5 Brexit implications for food manufacturing

5 Brexit implications for food manufacturing
5 Brexit implications for food manufacturing

posted 17 Nov 22

Brexit and the subsequent transitional period has affected multiple sectors across the UK, as businesses adapt their models to the new regulations created by the UK leaving the EU. But what effect will this have? And what does it mean for UK food manufacturers? We talk to Matt Covell, Senior Divisional Manager at Search Engineering and Manufacturing and Search Food & Drink.

Consumer confidence may fall

The uncertainty of Brexit, and the long awaited trade deal, has impacted consumer confidence, which will ultimately have an effect on consumer spending. However, amongst the turmoil there is a strong opportunity for British companies to win market share by demonstrating value to customers.

“By appealing to values that consumers hold close, and by following food trends, businesses can launch innovative products to differentiate themselves in a competitive market,” says Matt. “It’s a great way to obtain new and loyal customers.”

We are no longer operating within the EU’s General Food Law

Tales of chlorinated chicken from the US has increased the general public’s concern about food standards once the UK is an independent nation. However, the Food Standards Agency confirms that absolutely nothing will change in how food standards are regulated and run.

“Having spent time in operations previously, I’m fully aware of health and safety regulations, and can vouch for them being some of the best in the world. Brexit won’t change that,” says Matt. “Consumers expect top quality, and the British food industry is excellent at delivering these standards at competitive consumer prices.”

Delays in the supply chain

Delays at the border and with food labelling could mean that some supply chains are interrupted after Brexit. Some businesses have solved this by opening up a UK headquarters, creating local jobs or by using air freight, but there are other solutions too.

“It’s a good idea to prepare for any potential delays by stock building and investigating multiple suppliers if possible,” says Matt. “It can also help to communicate with your wholesalers and trade associations, because they’re always the first to know about shortages.”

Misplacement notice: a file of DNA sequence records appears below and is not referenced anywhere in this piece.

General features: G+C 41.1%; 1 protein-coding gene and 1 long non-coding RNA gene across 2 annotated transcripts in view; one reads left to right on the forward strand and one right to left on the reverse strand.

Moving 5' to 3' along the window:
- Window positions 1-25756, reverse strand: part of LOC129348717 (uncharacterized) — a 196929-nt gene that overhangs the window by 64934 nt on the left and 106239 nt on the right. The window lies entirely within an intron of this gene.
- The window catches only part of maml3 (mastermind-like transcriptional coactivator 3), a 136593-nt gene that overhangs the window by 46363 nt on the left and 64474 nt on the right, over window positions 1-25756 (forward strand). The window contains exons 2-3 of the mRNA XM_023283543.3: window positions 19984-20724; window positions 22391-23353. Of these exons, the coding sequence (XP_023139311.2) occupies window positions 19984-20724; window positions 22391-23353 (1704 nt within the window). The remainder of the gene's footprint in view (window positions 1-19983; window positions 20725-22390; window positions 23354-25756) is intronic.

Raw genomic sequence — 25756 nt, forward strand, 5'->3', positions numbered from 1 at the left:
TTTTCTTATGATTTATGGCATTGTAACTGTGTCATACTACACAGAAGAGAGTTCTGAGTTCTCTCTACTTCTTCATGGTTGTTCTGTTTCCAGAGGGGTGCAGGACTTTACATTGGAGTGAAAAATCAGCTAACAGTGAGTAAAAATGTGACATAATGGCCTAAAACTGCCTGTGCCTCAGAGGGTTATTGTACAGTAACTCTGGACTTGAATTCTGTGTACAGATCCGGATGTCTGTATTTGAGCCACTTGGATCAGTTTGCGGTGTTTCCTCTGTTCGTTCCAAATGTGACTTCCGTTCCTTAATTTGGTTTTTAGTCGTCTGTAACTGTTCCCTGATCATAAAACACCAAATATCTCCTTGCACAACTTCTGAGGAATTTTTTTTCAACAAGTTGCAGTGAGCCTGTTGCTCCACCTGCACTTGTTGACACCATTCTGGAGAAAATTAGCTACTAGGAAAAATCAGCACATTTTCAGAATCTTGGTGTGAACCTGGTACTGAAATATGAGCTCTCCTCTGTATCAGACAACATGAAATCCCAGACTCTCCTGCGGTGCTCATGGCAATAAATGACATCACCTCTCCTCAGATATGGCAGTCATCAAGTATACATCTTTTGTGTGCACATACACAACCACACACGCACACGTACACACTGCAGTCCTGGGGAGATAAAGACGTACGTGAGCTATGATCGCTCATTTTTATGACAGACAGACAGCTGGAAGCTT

Food labelling is changing

Customs and regulatory changes to food packaging and labelling now need to be rewritten to align with EU law. Included in this is a requirement for an EU address, which many UK food businesses do not have.

“Some companies, particularly those smaller ones that predominantly operate domestically, no longer have an EU address and will be excluded from exporting there,” says Matt. “They will need to decide whether they invest in an EU address, or to be disqualified from that market entirely.”

There may be a skills shortage

After Brexit, EU workers must decide to apply for ‘Settled Status’ or to return home. This may mean that some roles are harder to fill, particularly within industries such as food manufacturing, where they make up large numbers of the workforce.

It helps to be ready for any potential skills shortages down the line. This could be as simple as reviewing your hiring strategy during the next recruitment drive, or getting support from a recruitment agency like Search, to tap into their large network of candidates.

Matt Covell, Senior Divisional Manager, Engineering & Manufacturing, FMCG

If you want to discuss any upcoming changes that will impact your operations in food manufacturing, or how these may impact your people strategy, then get in touch with our Food & Drink manufacturing specialists today.

Matt Covell, Senior Divisional Manager, Engineering & Manufacturing, FMCG. Matt is an award winning recruiter and heads up our Food & Drink business for Search across England.